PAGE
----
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LIRR should run own freight service again, union chief says

A New York & Atlantic Railway train hauls

A New York & Atlantic Railway train hauls cars in Lindenhurst on Nov. 25, 2013. Credit: Steve Pfost

The LIRR’s top union leader is calling on the railroad to take back and run its freight operation after the latest accusations that the contractor employs unsafe work practices.

Anthony Simon, general chairman of the Sheet Metal, Air, Rail and Transportation Union, or SMART — the Long Island Rail Road’s largest labor organization — said Monday that the LIRR should consider operating its own freight rail service, as it did for decades before leasing it to New York & Atlantic Railway, or NYAR.

The call comes as the LIRR faces increased pressure to break ties with NYAR after a lawsuit was filed by a group of day laborers alleging they were made by the Glendale-based freight railroad to carry out dangerous jobs on LIRR-owned tracks without proper training, certification or safety equipment.

“This is not like a toy railroad set. This is the real deal here. You can’t have people coming in and fixing a switch,” said Simon, who called the LIRR’s safety standards “definitely higher” than those of NYAR. “We’re here. We’re out there already doing a lot of the work. And we’ve done it before.”

The LIRR leased its freight operation to NYAR in 1997 for at least $12.8 million over 20 years. The two sides renewed the agreement for another decade last year, despite growing scrutiny over NYAR’s safety practices.

A 2016 Federal Railroad Administration investigation into NYAR found “several safety issues that could increase the risk of additional accidents” on LIRR’s tracks. They included failure to adequately train, test and certify train crews, dangerous conditions at grade crossings, and poor record keeping.

The LIRR has said NYAR has put in new safety protocols to address the FRA concerns, and that it is reviewing the lawsuit. If the allegations in the suit are found to be true, the railroad said it would take them into account in assessing whether to continue its relationship with NYAR.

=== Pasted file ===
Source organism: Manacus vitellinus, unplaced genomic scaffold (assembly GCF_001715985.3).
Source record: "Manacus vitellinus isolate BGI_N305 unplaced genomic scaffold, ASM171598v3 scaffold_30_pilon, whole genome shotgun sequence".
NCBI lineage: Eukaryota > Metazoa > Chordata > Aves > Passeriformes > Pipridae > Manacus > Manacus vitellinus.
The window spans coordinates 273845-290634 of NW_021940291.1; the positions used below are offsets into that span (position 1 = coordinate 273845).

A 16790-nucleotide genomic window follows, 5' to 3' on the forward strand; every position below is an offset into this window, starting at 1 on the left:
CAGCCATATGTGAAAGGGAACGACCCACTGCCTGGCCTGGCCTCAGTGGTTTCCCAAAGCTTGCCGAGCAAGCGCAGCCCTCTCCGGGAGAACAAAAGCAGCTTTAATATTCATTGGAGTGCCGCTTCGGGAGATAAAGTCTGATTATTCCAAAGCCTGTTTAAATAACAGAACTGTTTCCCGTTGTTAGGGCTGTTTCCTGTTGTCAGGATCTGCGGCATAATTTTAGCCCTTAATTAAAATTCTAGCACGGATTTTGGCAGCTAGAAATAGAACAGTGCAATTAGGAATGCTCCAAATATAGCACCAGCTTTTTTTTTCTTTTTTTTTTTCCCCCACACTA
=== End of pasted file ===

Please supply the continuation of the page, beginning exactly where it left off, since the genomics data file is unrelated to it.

In a statement, NYAR said, “We are proud of our partnership with the LIRR, the [Metropolitan Transportation Authority] and the State of New York, and will continue to work closely with each group on shared priorities, including environmental, community issues and safety concerns.”

The LIRR declined Monday to comment on Simon’s proposal.

Before deciding whether to part ways with NYAR, Simon said the railroad should consider having LIRR workers take over the inspection, maintenance and repair of tracks and switches used by NYAR. Although the LIRR owns the track infrastructure, some of it is used solely by NYAR — including an 8-mile stretch in Queens known as the Lower Montauk branch.

“We have more qualifications, obviously, than anybody coming from the outside,” said Simon, adding that the LIRR could gain financially from eventually taking back its freight operation from NYAR, which moves about 30,000 carloads of freight on 270 miles of track annually.

Mary Parisen, co-founder of Civics United for Railroad Environmental Solutions, a Queens-based advocacy group that has pushed for freight reform, called the proposal “a wonderful idea” that would ensure heightened safety on the LIRR’s tracks.

“They’d be parenting themselves,” Parisen said. “There’s going to be accountability. And that’s what we need.”

Also on Monday, the LIRR Commuter Council, the railroad’s official watchdog group, called on the LIRR and the taxi and limousine commissions of Nassau and Suffolk to take action on what it says was “price gouging” by tax operators at LIRR stations in recent days.

With Friday’s nor’easter severely impacting service all weekend, Council Chairman Mark Epstein said some taxi stands charged “unconscionable fares” as high as five times the usual rate.

Epstein urged the limousine commissions to regulate fares and enforce price gouging laws, and said the LIRR “should also be working to protect commuters.”

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